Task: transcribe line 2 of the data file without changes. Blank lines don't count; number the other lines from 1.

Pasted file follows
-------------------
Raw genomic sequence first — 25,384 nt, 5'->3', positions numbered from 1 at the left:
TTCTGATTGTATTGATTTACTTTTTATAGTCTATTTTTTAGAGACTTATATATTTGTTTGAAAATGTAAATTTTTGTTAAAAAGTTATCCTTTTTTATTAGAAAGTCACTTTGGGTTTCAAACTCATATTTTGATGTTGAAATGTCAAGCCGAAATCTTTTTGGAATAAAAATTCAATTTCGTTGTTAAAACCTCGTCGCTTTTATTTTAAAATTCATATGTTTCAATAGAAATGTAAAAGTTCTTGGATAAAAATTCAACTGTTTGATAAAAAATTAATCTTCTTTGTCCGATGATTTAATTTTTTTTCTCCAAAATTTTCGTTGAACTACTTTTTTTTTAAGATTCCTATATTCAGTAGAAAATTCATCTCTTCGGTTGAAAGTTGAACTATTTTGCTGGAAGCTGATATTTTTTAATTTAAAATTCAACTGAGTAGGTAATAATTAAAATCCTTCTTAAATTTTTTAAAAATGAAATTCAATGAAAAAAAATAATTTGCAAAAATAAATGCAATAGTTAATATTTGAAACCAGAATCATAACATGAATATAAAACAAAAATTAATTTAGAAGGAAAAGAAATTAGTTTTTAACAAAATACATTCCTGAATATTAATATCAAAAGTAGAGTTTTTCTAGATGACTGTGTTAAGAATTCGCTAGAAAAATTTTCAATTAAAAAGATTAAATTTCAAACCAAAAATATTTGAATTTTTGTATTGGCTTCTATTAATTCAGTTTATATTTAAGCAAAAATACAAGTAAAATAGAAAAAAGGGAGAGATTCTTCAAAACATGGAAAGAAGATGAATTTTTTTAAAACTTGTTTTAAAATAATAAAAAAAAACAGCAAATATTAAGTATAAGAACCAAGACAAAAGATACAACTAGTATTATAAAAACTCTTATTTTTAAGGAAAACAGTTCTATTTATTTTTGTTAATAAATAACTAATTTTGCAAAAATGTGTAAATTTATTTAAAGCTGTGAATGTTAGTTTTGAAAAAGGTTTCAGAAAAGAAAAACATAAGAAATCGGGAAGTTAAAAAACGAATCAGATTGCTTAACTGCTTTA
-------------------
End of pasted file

TTCTGATTGTATTGATTTACTTTTTATAGTCTATTTTTTAGAGACTTATATATTTGTTTGAAAATGTAAATTTTTGTTAAAAAGTTATCCTTTTTTATTAGAAAGTCACTTTGGGTTTCAAACTCATATTTTGATGTTGAAATGTCAAGCCGAAATCTTTTTGGAATAAAAATTCAATTTCGTTGTTAAAACCTCGTCGCTTTTATTTTAAAATTCATATGTTTCAATAGAAATGTAAAAGTTCTTGGATAAAAATTCAACTGTTTGATAAAAAATTAATCTTCTTTGTCCGATGATTTAATTTTTTTTCTCCAAAATTTTCGTTGAACTACTTTTTTTTTAAGATTCCTATATTCAGTAGAAAATTCATCTCTTCGGTTGAAAGTTGAACTATTTTGCTGGAAGCTGATATTTTTTAATTTAAAATTCAACTGAGTAGGTAATAATTAAAATCCTTCTTAAATTTTTTAAAAATGAAATTCAATGAAAAAAAATAATTTGCAAAAATAAATGCAATAGTTAATATTTGAAACCAGAATCATAACATGAATATAAAACAAAAATTAATTTAGAAGGAAAAGAAATTAGTTTTTAACAAAATACATTCCTGAATATTAATATCAAAAGTAGAGTTTTTCTAGATGACTGTGTTAAGAATTCGCTAGAAAAATTTTCAATTAAAAAGATTAAATTTCAAACCAAAAATATTTGAATTTTTGTATTGGCTTCTATTAATTCAGTTTATATTTAAGCAAAAATACAAGTAAAATAGAAAAAAGGGAGAGATTCTTCAAAACATGGAAAGAAGATGAATTTTTTTAAAACTTGTTTTAAAATAATAAAAAAAAACAGCAAATATTAAGTATAAGAACCAAGACAAAAGATACAACTAGTATTATAAAAACTCTTATTTTTAAGGAAAACAGTTCTATTTATTTTTGTTAATAAATAACTAATTTTGCAAAAATGTGTAAATTTATTTAAAGCTGTGAATGTTAGTTTTGAAAAAGGTTTCAGAAAAGAAAAACATAAGAAATCGGGAAGTTAAAAAACGAATCAGATTGCTTAACTGCTTTA